Workers Compensation Insurance

Everything You Need to Know About Workers Comp

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Workers Compensation Insurance: Your Biggest Questions, Answered

Your business is growing. So how do you know when it’s time to protect it with workers compensation insurance?

If you employ one or more people (even on a part-time basis), you may need workers compensation coverage. Most states require business owners to carry this policy when you hire your first employee, so it’s worth knowing the specific requirements in the state where you operate.

What is Workers Compensation Insurance?

If an employee gets sick or injured while working for you, workers compensation - also known as employers liability insurance - can provide your business with financial protection.

Workers compensation insurance covers the costs of lost wages, medical bills, rehabilitation expenses, and even death benefits. Carrying workers compensation can provide much-needed security, as having this coverage in place prevents an employee from suing your business for workplace injuries.

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What Does Workers Compensation Insurance Cover?

Here’s how workers compensation insurance works: If an employee gets injured on the job, this insurance can cover medical costs and lost wages.

More specifically, workers comp can cover:

  • Medical Payments
  • Lost Wages
  • Rehabilitation expenses
  • Death Benefits

Workers compensation insurance does not cover:

  • Client or vendor accidents
  • OSHA fines
  • Work safety improvements
  • Wages for a worker who replaces the injured employee

Who Needs Workers Compensation Insurance?

Whether you hire a full-time employee, a part-time employee, or a subcontractor, you may be legally required to carry workers compensation insurance. Keep in mind that your state may determine how much coverage you’re required to carry.

One important note: Your state may not need you to carry workers comp coverage for your subcontractors if they’re an independent company or entity.

Who Pays for Workers Compensation Insurance?

The owner of the business (that’s you!) pays for the policy premiums. If an employee gets injured, hurt, or sick on the job, that’s where your workers compensation insurance can come into play. Your insurance provider may pay out any costs and claims associated with the illness or accident, up to your coverage limit.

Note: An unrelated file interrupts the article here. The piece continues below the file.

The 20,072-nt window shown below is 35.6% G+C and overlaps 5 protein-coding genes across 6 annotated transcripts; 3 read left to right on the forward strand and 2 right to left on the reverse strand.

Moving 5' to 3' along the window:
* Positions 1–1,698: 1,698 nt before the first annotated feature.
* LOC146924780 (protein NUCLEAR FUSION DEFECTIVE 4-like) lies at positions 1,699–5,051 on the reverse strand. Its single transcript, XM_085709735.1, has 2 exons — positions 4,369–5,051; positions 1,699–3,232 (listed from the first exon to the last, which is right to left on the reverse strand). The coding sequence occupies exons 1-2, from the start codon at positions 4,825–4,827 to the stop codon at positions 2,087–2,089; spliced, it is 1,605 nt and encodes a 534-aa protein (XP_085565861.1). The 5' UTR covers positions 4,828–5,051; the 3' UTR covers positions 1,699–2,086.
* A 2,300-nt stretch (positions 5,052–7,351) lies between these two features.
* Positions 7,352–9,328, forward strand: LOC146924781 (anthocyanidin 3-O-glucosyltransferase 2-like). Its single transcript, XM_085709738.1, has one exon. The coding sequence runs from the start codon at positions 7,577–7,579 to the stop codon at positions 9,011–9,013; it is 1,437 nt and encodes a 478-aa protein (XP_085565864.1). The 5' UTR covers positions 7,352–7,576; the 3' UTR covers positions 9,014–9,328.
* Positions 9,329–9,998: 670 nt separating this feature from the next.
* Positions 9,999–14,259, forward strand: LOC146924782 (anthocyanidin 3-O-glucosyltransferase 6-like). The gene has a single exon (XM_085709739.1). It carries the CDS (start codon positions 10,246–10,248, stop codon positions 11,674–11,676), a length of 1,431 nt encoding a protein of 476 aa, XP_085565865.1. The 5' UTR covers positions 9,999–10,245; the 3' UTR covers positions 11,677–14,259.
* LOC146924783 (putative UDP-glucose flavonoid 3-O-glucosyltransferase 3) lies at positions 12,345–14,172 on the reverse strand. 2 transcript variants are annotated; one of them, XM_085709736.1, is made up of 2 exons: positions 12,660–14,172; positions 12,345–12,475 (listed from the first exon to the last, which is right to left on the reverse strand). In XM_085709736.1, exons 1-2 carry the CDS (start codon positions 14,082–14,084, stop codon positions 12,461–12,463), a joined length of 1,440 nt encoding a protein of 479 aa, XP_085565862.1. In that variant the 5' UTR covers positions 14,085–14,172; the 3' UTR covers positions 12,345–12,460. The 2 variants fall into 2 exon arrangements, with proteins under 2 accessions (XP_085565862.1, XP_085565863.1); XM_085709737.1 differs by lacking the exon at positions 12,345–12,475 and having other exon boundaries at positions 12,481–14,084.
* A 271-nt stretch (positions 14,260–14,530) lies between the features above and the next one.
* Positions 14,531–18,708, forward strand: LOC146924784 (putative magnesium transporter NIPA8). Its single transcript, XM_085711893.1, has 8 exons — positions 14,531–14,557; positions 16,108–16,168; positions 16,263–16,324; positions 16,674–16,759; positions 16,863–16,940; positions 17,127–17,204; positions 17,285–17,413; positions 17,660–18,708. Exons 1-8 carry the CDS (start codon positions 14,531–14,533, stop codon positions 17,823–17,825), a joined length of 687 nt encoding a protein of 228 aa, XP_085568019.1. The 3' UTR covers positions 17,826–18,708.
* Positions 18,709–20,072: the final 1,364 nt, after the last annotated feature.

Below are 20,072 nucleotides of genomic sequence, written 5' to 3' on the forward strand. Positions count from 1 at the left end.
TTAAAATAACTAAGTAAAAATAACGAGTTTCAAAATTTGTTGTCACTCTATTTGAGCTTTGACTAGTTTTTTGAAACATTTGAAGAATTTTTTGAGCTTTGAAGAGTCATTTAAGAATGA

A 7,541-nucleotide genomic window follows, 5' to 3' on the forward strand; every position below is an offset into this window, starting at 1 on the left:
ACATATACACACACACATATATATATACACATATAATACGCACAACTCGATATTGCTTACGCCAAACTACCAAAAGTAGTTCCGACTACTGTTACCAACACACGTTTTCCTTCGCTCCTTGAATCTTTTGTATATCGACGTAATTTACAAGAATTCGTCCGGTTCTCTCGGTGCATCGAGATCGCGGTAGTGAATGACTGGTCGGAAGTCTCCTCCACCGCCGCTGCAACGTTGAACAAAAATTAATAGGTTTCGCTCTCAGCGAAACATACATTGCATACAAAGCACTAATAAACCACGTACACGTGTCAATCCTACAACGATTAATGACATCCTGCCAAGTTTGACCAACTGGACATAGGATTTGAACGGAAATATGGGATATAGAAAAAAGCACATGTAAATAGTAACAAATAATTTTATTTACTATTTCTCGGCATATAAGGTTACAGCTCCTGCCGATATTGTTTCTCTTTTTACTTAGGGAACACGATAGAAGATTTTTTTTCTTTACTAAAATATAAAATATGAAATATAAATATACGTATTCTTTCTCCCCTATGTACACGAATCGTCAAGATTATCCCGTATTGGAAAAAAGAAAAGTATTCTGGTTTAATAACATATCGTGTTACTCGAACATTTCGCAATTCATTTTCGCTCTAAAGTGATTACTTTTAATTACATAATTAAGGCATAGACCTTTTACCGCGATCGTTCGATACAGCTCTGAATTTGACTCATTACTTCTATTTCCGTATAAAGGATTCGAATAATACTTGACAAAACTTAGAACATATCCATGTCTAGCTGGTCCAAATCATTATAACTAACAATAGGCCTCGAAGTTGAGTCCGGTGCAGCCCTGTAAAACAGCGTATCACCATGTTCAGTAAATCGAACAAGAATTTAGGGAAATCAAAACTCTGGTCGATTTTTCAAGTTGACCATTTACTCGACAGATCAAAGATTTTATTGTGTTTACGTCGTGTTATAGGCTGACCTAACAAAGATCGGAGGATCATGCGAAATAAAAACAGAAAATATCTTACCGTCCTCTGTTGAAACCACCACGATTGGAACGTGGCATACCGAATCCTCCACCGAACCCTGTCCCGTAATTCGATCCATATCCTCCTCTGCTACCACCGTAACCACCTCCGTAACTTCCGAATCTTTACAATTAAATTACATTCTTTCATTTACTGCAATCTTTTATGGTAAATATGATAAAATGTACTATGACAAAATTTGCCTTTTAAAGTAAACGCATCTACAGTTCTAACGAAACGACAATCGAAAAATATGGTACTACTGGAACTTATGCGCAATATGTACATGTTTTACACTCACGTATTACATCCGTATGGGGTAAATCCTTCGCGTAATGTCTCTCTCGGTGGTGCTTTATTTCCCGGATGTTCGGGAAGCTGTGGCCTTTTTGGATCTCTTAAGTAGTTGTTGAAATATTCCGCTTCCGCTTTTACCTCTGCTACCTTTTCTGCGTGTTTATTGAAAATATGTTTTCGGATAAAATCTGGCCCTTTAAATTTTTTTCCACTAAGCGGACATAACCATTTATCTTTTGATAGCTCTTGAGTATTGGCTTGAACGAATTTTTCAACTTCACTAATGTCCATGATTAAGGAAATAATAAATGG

Is Workers Compensation Insurance Based on Payroll?

The number of employees you have in your company can influence how much you pay for workers compensation insurance. Think about it this way: The more employees you have, the more coverage you’ll need in case something happens to them.

When shopping around for workers compensation insurance, you should expect to be asked for the number of full-time and part-time employees in your business. You may also need to provide the number of subcontractors or consultants you work with. Remember, you may not need to cover subcontractors or consultants who work at their own businesses.

Is Workers Compensation Insurance Tax Deductible?

Your workers compensation insurance premiums are considered tax deductible. That’s because the IRS considers your policy premium to be a business expense, which is tax deductible. However, you should ask for advice from a tax preparer or an accountant if you want to learn more about deducting your insurance premiums on your business’s income taxes.

Is Workers Compensation Insurance Required By Law?

If you’re working with employees (even subcontractors), you may be legally required to have workers compensation coverage. The minimum coverage amount varies on a state-by-state basis, but as soon as you’re ready to start hiring, you should start shopping around for workers comp insurance. Once you buy workers compensation insurance, you should be issued a certificate as proof that your business has coverage.

What Is a Workers Compensation Certificate and Why Do I Need It?

A certificate of insurance (COI) provides proof that your business is protected in case your employees get injured or sick while on the job. Your workers compensation insurance can help you demonstrate to third-parties that you have your legally required coverage. For example, if a government contract requires you to have workers compensation insurance, showing your certificate could help land you the project.

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